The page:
• Advance the experimental process, adjustment and final development of the solution through mentors and partners;
• Enable ownership of the solution by potential users through training and awareness processes .
Depending on the state of progress of solutions, different approaches for a rapport scheme between the Federation and those proposing the solution can be set forth:
• Co-financing of seed capital: support for the creation and strengthening of a business enterprise;
• Provision of services: guaranteed contract for a certain amount of time for the selected enterprise to develop and implement the solution;
• Business partners: shared risks and investments in a prospective business aimed at designing and marketing the solution.
Coffee is one of the great icons of Colombian culture. From the latter half of the 19th century, coffee growing has been one of the main drivers of the national economy, not only because of its high currency generating capacity - which has assisted local and regional development – but also because it has enabled the internationalization of the country. It has also provided Colombia with global context recognition in as far as quality of the beans and the institutional strength of its trade association, represented by the Colombian Coffee Growers Federation, founded over 90 years ago.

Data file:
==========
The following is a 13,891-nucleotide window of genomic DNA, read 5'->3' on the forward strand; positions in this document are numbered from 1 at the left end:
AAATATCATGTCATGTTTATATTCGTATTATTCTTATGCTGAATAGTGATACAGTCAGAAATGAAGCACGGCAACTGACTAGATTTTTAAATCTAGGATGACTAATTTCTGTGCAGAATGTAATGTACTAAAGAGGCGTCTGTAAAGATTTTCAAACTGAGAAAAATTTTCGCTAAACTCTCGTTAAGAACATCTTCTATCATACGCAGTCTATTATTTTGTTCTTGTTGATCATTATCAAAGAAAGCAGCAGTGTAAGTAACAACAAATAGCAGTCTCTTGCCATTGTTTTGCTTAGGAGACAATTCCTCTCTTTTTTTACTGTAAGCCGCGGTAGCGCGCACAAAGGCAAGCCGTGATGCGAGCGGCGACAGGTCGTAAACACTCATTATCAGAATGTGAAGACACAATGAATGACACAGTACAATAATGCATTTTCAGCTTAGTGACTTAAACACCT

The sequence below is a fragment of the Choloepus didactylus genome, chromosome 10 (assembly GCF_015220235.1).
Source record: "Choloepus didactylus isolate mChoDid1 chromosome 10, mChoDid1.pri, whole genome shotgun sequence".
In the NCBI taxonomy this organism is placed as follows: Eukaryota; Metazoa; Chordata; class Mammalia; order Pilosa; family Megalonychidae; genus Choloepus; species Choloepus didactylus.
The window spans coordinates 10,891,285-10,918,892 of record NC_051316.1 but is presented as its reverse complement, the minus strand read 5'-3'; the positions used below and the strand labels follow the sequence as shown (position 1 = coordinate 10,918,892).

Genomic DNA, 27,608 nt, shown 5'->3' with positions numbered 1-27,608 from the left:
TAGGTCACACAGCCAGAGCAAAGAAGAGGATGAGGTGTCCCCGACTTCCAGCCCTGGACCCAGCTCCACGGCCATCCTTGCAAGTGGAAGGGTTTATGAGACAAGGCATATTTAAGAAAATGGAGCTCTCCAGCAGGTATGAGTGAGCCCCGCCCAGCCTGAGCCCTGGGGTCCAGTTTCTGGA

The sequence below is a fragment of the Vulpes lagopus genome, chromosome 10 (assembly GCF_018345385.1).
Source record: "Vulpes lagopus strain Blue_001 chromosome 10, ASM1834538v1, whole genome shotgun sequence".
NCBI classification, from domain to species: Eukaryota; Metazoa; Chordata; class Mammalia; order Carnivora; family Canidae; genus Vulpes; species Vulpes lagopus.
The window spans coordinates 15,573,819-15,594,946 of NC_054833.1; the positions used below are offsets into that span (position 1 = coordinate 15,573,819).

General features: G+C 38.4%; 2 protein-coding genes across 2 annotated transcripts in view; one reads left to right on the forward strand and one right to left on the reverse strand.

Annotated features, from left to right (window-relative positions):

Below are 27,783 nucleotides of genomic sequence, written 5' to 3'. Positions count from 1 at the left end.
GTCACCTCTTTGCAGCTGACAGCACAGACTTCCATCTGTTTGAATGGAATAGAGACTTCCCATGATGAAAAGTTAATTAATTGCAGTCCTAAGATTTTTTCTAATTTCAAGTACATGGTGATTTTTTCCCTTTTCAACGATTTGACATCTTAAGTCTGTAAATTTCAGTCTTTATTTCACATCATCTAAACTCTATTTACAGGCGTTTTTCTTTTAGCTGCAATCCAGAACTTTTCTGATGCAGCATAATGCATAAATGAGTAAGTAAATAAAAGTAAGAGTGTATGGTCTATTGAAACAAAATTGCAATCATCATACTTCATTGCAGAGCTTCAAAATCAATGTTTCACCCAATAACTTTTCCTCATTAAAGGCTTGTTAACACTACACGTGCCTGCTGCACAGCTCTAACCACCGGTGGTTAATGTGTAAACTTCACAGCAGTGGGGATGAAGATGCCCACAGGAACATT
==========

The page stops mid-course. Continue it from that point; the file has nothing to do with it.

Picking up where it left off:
Coffee growing represents around 23% of the agricultural GDP in Colombia, and over 7% of overall exports. It embodies the greatest source of rural employment, generating around 730,000 direct jobs, equal to 25% of agricultural sector jobs. Colombian coffee is always appreciated due its high quality and the symbols of Colombian coffee growing - Juan Valdez and the brand Café de Colombia, which are globally recognized icons.
The distinctive quality of a cup of Colombian coffee is defined by different aspects, but mainly by its taste and aroma. What is the secret? The secret is a process of selective manual harvesting whereby only ripe beans are harvested, and together with the agro-ecologic characteristics intrinsic to the Colombian mountains, it provides unique attributes to our coffee.
However, this process has made manual labor – which picks the coffee in a selective manner – more andincreasingly more scarcescarce in the rural areas, at the same time making the harvesting labor costs rise to around 50% of the total production costs; putting the crop profit at risk.
There are different alternatives and solutions around the world for other crops (olives in Spain) and even for coffee grown in different agricultural production systems (Brazil). However, conditions for coffee growing in Colombia (described in the text) have shown to be particular, which makes adaptation of solutions developed in other countries unfeasible in here.